Liquid ultrasonic flowmeters are an optimal solution for hydrocarbon measurement for a variety of reasons. With no moving parts, they are low-maintenance meters, and their straight-through design minimizes pressure drop. Meanwhile, advances in ultrasonic metering electronics technology have enabled very high accuracies with the right dynamic testing.

As inference flowmeters, ultrasonics derive their measurement by calculating a liquid’s velocity through a given area—the throat area of the meter through which the liquid passes. The accuracy of those calculations is subject to a number of factors, including liquid viscosity, flowrate, and the presence of entrained solids, wax, water or gas. Low-flow, highly viscous liquids have a particularly significant impact on the flow profile of a liquid, which affects measurement. In order to be used for viscous products, such as heavy crude oil, for custody-transfer applications where accuracy is at a premium, an ultrasonic meter must be able to compensate for the velocity profile effects to obtain a highly accurate fluid velocity.

The key to determining the compensation necessary for an ultrasonic meter’s velocity calculations is to test the meter with the product flow characteristics it will experience in the field. But because no factory flow test lab can cost-effectively duplicate all field conditions—in particular, for high-viscosity fluids 350 cSt and higher—a process known as “dynamic testing” is used to simulate flow conditions in the confines of a factory lab setting. Dynamic testing produces highly accurate results for the simulated flow profile, which translate to field operations and performance.

With the use of a proper dynamic test plan, ultrasonic flowmeters can be programmed with special algorithms to measure almost any product viscosity and can make the meter appropriate for demanding, high-accuracy applications.

This article describes the basic principles of ultrasonic meter measurement and calculation and the science behind dynamic testing, illustrating the process with data from an ultrasonic meter factory test recently conducted for a North Sea operating company and its custody-transfer application.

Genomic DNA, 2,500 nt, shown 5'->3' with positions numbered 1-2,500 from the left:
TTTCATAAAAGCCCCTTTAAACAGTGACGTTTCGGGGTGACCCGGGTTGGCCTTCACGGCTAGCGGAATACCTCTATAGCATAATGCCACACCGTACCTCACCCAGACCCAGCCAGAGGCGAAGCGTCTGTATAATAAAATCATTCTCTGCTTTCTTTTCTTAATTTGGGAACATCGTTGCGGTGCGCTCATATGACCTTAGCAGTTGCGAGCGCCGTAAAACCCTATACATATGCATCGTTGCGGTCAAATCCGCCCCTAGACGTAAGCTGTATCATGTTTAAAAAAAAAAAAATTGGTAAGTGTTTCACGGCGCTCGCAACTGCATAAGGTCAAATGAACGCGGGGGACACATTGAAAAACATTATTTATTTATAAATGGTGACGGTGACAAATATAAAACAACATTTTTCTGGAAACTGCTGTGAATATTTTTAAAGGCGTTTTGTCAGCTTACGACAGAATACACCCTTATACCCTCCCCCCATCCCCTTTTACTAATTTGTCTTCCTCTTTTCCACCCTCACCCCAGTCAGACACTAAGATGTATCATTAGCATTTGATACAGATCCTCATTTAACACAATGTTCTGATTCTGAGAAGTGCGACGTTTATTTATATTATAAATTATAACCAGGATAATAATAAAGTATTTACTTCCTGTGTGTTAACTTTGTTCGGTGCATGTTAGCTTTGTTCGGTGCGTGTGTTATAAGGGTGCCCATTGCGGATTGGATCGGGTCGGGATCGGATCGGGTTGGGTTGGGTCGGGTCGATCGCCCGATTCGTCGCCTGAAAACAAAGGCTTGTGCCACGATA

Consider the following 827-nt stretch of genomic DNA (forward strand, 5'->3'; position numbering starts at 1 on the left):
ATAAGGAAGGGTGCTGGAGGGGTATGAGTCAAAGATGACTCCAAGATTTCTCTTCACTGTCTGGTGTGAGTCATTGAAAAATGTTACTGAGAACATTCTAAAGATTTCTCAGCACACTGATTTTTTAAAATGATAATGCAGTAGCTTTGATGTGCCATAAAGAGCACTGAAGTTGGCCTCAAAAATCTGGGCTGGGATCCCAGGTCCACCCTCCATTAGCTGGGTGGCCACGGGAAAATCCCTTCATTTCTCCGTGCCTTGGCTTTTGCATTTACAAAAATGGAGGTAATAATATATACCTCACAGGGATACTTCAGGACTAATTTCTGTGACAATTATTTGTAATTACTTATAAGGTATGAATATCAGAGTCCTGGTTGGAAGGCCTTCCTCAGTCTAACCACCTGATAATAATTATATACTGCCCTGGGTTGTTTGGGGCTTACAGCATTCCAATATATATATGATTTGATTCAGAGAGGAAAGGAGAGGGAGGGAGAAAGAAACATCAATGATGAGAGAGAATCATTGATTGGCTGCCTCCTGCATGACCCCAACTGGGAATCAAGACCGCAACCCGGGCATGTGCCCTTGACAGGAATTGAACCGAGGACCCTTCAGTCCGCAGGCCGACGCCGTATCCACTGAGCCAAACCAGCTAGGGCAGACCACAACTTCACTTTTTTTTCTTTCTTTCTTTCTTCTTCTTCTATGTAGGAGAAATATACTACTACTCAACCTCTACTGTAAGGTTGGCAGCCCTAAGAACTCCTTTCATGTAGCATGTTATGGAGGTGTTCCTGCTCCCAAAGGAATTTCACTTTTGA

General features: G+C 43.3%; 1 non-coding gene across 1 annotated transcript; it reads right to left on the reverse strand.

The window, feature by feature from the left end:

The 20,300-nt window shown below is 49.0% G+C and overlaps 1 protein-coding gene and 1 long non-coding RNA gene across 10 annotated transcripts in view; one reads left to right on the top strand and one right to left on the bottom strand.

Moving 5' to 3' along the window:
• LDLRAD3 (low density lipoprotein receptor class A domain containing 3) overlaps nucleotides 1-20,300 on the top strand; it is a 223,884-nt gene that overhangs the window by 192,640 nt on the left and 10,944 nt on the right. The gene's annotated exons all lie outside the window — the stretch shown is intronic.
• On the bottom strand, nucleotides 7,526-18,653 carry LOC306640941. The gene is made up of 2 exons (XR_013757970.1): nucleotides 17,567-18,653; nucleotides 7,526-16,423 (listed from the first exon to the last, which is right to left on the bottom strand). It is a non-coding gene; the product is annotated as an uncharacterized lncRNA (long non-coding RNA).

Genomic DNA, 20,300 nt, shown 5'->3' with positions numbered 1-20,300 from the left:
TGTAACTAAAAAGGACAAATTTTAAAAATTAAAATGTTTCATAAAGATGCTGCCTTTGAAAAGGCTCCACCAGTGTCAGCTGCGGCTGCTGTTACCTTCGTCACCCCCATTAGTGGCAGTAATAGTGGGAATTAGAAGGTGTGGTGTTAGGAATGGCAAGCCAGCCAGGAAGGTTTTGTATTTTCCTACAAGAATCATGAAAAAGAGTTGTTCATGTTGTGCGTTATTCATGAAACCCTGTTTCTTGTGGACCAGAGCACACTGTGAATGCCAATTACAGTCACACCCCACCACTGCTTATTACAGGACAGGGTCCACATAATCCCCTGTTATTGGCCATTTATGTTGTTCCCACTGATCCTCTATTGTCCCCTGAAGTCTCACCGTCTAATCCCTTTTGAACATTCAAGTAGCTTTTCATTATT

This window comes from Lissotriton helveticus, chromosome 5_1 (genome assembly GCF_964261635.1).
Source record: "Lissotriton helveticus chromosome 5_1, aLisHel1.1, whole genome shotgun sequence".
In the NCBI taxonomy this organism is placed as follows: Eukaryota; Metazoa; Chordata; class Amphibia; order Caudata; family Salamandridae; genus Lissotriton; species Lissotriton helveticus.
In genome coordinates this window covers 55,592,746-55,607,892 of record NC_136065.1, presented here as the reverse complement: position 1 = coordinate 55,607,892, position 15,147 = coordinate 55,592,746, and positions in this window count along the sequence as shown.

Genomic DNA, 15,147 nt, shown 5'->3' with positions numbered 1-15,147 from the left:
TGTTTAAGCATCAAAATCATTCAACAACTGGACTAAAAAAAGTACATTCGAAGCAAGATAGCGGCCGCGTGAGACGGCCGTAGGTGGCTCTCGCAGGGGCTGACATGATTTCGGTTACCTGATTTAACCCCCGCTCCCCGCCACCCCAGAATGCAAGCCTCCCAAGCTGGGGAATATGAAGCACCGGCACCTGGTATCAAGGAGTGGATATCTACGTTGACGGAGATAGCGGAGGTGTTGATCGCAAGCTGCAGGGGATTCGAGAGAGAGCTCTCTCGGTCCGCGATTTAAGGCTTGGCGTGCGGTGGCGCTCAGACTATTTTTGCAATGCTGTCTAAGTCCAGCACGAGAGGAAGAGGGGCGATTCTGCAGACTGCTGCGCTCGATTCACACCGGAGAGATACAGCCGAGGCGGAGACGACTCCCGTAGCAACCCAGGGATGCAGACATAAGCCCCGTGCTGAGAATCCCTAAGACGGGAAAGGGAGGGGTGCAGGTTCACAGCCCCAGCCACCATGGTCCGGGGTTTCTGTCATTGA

Liquid Ultrasonic Flowmeter Operating Principle
Ultrasonic meters measure flow using high-frequency acoustic signals generated by piezoelectric transducers positioned at an angle to a flow stream. As the signals pass through moving fluid, their speed is affected—slowed, if moving against the fluid; and quickened, if moving with the fluid. The meter measures the difference in transit time between a pulse moving with the flow stream along a given path, and a pulse moving against the flow stream on the same path, and uses that difference to calculate a flow velocity for that path.

Velocity profiles are highly complex and one set of transducers measures the velocity along a single path, which represents a single sample of the total flow across the meter area. To determine the velocity profile more accurately, custody-transfer ultrasonic meters use multiple sets of transducers arranged on chordal paths. Ultrasonic meters then derive flowrate for fluid passing through the entire meter by calculating an average axial flow velocity in the pipe. This is done by summing the individual ultrasonic signal path velocities in the meter and then multiplying it by the flow area in the meter throat, as shown by the following equation:


Qtotal = Volume flow rate; A = Meter throat area; v = Path velocity; w = Chordal path weighing factor

The number of paths, their location, and the algorithms that integrate the path velocities into an average velocity all contribute to the meter’s accuracy. Transverse velocity components—swirl and cross flow—are typically detected by the transducers and accounted for in the axial velocity calculations.